Well, in the first one, we see a labour shortage. The businesses have hired all the people they could possibly hire, and at the lowest wages those people could ever want. They could try to raise wages, but it won't increase the number of skilled personnel available for their vacancies.In the third one, we see unemployment in which only the best and most productive candidates at the highest wages they could ever ask have been hired, and everyone else is redundant.So I guess the third one is a recession?
I agree that the third one has unemployment, because there is an excess supply of workers at the given wage. Just because there's some unemployment doesn't necessarily mean that there's a recession... how often is there full employment? It's also important to question how the supply and demand curves are derived. It's interesting to me that Prateek thinks raising wages won't increase the number of skilled workers available while the graph is actually showing that that is exactly what would happen. As wages increase people make themselves available to work (or so the graph implies with an upward sloping supply curve) In my opinion, graph one is not stable, firms will increase wages as long as hiring more workers is profitable for them (the worker's marginal output is not less than the wages they're paid), the second is in equilibrium and stable given stable costs and prices etc and the third one is not stable but persists because wages are more difficult to move down than they are to move up (sticky). That being said, Keynes believes decreasing wages won't necessarily reduce unemployment. But I don't think I'll get started on that...
I'm going to give my take tomorrow - any more thoughts from anyone?I have no problem with the price floor and ceiling being either stable or temporary. That's not really essential to what I'm thinking of.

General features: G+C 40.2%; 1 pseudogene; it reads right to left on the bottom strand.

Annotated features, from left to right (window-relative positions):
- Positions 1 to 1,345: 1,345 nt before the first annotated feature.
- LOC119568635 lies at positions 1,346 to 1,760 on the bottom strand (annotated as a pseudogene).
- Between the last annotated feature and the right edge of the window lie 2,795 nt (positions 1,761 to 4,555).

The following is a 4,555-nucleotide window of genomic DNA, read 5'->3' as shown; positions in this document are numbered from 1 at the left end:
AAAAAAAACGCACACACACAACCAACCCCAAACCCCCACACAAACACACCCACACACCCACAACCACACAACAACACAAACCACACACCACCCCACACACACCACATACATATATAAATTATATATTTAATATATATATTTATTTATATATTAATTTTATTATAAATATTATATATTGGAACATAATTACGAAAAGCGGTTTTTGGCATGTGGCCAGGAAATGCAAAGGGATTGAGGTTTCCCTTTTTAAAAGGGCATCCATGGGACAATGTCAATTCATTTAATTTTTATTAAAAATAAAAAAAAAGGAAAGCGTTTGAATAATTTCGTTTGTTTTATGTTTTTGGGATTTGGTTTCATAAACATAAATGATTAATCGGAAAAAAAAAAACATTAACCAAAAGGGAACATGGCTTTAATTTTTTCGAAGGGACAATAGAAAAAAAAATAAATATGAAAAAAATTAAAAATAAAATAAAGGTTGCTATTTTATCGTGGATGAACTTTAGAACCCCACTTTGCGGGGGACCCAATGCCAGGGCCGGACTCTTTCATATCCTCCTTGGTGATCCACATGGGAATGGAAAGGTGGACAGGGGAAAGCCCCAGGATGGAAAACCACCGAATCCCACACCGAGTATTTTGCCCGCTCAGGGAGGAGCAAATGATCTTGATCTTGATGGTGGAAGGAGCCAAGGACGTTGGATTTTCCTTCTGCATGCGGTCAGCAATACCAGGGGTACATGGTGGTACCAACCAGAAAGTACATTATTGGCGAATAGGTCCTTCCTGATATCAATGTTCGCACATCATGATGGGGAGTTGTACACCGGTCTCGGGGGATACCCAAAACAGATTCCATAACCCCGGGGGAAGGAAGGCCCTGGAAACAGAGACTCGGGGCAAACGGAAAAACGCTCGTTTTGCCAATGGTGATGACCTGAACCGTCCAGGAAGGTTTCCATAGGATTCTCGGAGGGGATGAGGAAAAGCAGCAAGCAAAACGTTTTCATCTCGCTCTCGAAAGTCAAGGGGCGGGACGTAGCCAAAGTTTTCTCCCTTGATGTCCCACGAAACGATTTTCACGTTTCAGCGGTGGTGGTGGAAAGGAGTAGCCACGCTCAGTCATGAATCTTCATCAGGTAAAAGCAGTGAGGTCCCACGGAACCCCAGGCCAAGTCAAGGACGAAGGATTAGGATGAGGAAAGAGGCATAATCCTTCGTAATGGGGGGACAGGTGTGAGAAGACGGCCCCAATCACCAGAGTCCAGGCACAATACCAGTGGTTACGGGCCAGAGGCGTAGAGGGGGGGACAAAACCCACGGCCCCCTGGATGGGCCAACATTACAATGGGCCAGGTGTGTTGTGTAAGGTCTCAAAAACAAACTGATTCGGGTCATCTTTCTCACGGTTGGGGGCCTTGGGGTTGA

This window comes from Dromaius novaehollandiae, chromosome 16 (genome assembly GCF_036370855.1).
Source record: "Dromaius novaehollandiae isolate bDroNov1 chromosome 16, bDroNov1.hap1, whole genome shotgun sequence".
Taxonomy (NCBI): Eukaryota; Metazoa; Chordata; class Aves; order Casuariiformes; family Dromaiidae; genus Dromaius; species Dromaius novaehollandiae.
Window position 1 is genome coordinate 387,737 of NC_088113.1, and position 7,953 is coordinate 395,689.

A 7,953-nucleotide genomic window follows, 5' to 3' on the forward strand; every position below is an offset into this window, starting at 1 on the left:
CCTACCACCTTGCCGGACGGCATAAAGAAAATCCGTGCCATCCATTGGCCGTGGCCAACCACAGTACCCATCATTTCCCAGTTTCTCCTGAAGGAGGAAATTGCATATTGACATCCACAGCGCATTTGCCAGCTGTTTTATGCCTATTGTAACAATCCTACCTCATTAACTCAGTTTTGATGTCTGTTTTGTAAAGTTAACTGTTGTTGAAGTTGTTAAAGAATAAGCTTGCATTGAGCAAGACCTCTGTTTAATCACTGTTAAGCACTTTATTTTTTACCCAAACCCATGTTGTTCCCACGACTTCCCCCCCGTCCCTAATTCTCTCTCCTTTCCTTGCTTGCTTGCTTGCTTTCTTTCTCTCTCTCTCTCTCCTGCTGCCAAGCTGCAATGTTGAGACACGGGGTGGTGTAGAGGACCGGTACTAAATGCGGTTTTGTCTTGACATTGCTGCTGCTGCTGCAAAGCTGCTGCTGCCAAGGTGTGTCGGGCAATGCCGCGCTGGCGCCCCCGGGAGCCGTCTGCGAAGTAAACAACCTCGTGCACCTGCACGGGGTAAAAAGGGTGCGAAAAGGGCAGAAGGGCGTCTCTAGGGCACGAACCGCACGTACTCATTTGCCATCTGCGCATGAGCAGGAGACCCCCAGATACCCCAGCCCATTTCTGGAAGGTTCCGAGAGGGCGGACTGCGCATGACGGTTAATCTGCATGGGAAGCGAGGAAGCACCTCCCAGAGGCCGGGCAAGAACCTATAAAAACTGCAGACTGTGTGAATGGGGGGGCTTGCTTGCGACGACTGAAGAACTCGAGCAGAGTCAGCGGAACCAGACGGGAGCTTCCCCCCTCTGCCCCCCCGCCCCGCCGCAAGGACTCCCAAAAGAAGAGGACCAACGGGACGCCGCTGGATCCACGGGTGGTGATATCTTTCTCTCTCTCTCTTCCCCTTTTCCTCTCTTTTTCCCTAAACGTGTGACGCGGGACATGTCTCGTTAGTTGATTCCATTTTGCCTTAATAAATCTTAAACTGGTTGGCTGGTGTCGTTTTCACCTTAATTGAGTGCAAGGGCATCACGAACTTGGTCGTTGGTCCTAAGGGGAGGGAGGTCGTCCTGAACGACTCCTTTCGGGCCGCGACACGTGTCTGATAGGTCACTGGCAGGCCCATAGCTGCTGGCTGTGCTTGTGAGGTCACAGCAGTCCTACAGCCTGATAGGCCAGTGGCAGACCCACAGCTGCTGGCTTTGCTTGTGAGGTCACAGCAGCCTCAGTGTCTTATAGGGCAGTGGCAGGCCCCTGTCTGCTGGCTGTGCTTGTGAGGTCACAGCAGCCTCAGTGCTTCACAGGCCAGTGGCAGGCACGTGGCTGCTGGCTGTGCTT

Speaking of HARD questions...have you seen the Harvard entrance examination from 1870?http://graphics8.nytimes.com/packages/pdf/education/harvardexam.pdf
Well, I'm not sure that I "agree" with the way you've separated diagrams one and three, Daniel... My take is that they are just opposite sides of the same coin; the relevant idle resources are not able to find willing counter-parties. There appears to be a structural mismatch and unemployment either way. An analogy would be the deadweight loss from any tax, which creates the wedge between consumers and suppliers... The question here is what creates this wedge in the above labour market -- search theory? -- and what determines whether the clearing wage is high or low? I imagine that a possible answer is that for 1) workers can only "find" the low-paying employers, while for 3) suppliers can only "find" the high-wage demanding workers.Having said all that, I immediately thought of Dutch Disease when I saw the third diagram.
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Daniel Kuehn is a doctoral candidate and adjunct professor in the Economics Department at American University. He has a master's degree in public policy from George Washington University.